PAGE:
Buying or Selling a Struggling Business (aka the “Distressed” Business) – Part 3
In Part 1 of this series of posts, we discussed how business owners must think beyond the near term and that certain Buyers may view this as an opportune time to acquire a company while certain Sellers may be thinking that the best path forward is to sell their companies. In Part 2, we discussed some initial steps for Buyers and Sellers in preparing to buy or sell the struggling business. In this post, we will go over due diligence and structuring the deal.
Due diligence is the process by which a Seller provides extensive information regarding its business to the potential Buyer, and the Buyer reviews that information and identifies issues or risks (that could affect how the transaction is structured or the amount of the purchase price). The due diligence process usually begins with Buyer providing a comprehensive written information request list to Seller, and Seller uploads all the requested information to an electronic data room.
For a struggling business, it is important that Seller prepare in advance to provide all the information that may be requested. While we always encourage a Seller to assemble information in advance, this becomes particularly important for the struggling business.
By having information organized and ready, a Seller can provide the information quickly and efficiently particularly if there is more than one potential Buyer. For a struggling business with dwindling cash or prospects, moving quickly is imperative.
As mentioned in our first post, in acquiring a struggling business, a Buyer may encounter more risk than in a normal course transaction. If Seller can identify and explain risks and propose solutions immediately, it may facilitate negotiations with the Buyer.
Tip to Sellers
Be sure to clarify with Buyer all the due diligence that will be needed. Often a Buyer will request preliminary financial and business information and Sellers think they are done! In fact, Buyer may engage internal and/or external resources who will be requesting in-depth information on every aspect of a Seller’s business: financial; legal; people/benefits; sales; real estate; intellectual property; and so on.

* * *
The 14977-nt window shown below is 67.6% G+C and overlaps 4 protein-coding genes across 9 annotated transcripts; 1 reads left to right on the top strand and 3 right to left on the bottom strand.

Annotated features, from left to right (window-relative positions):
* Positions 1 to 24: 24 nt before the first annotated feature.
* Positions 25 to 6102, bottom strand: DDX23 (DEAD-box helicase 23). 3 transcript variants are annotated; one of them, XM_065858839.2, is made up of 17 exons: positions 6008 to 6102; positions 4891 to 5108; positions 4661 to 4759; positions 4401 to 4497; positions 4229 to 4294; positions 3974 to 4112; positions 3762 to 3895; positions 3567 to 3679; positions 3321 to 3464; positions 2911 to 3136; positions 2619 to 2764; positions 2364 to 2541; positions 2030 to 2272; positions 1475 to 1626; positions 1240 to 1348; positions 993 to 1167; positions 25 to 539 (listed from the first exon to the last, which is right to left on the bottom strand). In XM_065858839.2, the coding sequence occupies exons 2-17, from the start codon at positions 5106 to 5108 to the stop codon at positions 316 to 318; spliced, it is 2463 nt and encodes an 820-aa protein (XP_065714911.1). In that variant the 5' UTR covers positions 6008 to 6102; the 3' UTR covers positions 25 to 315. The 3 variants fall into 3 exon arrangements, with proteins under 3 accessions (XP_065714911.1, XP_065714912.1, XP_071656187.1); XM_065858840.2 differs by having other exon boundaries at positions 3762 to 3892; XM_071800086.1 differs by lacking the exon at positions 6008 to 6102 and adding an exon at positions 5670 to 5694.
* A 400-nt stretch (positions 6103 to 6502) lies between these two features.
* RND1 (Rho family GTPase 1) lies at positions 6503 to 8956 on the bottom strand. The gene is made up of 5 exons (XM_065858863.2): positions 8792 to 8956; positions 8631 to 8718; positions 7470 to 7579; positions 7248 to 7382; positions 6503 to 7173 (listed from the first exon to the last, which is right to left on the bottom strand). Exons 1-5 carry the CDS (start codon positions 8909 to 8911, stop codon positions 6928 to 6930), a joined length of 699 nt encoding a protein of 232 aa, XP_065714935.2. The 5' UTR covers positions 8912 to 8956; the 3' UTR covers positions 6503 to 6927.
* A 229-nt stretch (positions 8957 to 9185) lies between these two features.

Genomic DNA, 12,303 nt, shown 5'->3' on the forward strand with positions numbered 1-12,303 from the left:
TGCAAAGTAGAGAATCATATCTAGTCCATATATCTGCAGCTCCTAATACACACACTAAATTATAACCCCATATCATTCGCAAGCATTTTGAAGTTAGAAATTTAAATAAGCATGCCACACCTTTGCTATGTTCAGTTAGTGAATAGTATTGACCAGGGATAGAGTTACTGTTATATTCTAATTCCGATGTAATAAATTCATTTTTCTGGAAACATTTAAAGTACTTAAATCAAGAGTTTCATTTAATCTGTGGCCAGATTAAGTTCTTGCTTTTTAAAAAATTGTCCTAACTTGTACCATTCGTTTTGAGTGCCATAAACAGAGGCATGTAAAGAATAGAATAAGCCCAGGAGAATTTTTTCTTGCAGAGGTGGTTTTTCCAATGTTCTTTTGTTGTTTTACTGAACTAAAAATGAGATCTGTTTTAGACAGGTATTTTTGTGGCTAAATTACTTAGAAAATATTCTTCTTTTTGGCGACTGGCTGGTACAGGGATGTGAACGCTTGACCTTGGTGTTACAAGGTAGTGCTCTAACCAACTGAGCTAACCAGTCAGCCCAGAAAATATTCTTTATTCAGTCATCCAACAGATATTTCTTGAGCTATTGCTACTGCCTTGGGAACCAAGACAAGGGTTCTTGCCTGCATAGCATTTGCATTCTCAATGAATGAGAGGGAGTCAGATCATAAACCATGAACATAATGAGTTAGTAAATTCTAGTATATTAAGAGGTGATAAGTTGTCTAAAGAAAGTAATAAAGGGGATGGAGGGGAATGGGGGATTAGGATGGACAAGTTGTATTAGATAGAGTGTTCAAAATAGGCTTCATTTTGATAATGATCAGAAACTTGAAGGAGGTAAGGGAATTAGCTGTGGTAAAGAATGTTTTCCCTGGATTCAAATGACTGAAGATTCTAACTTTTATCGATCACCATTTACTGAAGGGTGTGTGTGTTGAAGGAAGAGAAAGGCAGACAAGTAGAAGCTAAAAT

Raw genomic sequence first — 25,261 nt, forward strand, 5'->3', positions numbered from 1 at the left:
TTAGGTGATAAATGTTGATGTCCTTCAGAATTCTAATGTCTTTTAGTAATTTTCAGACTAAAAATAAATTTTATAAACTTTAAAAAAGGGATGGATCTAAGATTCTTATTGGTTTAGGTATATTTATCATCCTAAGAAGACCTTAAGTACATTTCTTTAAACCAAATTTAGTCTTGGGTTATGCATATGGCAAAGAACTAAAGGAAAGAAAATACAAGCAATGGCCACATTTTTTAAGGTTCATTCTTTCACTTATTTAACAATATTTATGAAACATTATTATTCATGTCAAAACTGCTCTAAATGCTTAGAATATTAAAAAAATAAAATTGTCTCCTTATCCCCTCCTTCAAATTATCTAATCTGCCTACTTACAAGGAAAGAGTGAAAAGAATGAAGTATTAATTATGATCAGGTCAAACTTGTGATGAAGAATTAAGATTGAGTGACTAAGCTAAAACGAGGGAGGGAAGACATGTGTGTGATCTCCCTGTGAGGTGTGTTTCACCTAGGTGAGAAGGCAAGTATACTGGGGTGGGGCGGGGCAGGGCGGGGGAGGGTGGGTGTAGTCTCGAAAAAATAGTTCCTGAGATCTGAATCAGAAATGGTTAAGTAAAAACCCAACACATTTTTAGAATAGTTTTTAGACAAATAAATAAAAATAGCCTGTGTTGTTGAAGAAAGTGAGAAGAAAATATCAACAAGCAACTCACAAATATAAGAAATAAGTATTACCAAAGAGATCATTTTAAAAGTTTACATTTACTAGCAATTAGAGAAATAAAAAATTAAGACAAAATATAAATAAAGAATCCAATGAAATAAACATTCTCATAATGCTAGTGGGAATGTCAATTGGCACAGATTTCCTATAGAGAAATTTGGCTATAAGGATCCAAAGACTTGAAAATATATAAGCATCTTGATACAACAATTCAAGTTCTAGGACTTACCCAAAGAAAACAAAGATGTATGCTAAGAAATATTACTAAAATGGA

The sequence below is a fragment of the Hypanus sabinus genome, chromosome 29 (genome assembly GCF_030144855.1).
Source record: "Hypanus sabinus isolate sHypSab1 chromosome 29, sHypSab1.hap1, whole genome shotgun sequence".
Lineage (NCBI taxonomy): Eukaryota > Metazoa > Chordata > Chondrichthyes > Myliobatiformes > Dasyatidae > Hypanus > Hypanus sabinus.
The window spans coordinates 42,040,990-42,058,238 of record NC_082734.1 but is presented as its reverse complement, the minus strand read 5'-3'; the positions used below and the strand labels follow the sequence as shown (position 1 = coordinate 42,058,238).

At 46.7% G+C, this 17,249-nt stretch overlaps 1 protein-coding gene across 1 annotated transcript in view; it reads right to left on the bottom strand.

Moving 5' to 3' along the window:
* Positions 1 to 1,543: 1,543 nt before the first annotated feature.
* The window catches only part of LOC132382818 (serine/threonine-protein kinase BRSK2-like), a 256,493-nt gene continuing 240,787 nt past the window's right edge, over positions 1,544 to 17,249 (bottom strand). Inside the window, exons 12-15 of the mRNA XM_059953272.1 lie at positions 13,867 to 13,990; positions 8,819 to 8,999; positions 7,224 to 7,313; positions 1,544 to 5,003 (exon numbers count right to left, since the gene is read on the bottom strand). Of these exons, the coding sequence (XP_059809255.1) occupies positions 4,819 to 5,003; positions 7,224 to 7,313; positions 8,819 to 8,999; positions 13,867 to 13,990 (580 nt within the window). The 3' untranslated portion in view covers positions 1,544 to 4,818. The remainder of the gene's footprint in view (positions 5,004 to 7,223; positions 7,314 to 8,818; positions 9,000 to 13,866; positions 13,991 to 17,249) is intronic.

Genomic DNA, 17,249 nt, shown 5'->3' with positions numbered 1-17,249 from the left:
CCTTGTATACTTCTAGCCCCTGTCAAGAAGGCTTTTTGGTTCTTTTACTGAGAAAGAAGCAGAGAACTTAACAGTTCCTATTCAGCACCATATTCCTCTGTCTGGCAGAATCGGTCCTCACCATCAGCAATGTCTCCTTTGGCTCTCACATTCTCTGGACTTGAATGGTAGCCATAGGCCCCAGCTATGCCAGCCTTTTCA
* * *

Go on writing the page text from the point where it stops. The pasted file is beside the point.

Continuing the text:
There are a few ways to structure a purchase and sale of the company, and the choice of the structure depends on the type of entity of each of Buyer and Seller (LLCs or corporations, for example), tax advantages or disadvantages to each, contract provisions, and payment terms. However, for a transaction involving a struggling business, an asset sale is the usual choice.
As the name suggests, in an asset sale, the Buyer identifies those assets of Seller that it wants to acquire, and Buyer can specifically choose not to assume any liabilities of Seller. Buyer can, in essence, pick and choose the Seller assets it wants while avoiding the debts and obligations that Seller has (with some risk and limitations, which we will address in our next post). In addition, Buyer receives a step up in the basis of the assets acquired, to the extent the asset’s value has increased, which is beneficial for Buyer.
An asset sale is generally less favorable to the Seller: Seller is stuck with its debts and obligations; the receipt of the purchase price is generally not taxed at a more beneficial capital gains rate (as it would be in the sale of stock by Seller’s stockholders, for example); and it may be left with unsaleable assets.
If the Seller has valuable contractual relationships that can’t be assigned to a Buyer without the consent of the contract party, Seller may have the ability to negotiate for a sale of its stock or a merger transaction. In view of the risks around a struggling business, however, a Buyer may choose not to proceed with any transaction if an asset transaction is not possible.
Up Next in the Series
In part 4, we will discuss risks and risk mitigation in the purchase and sale of a struggling business.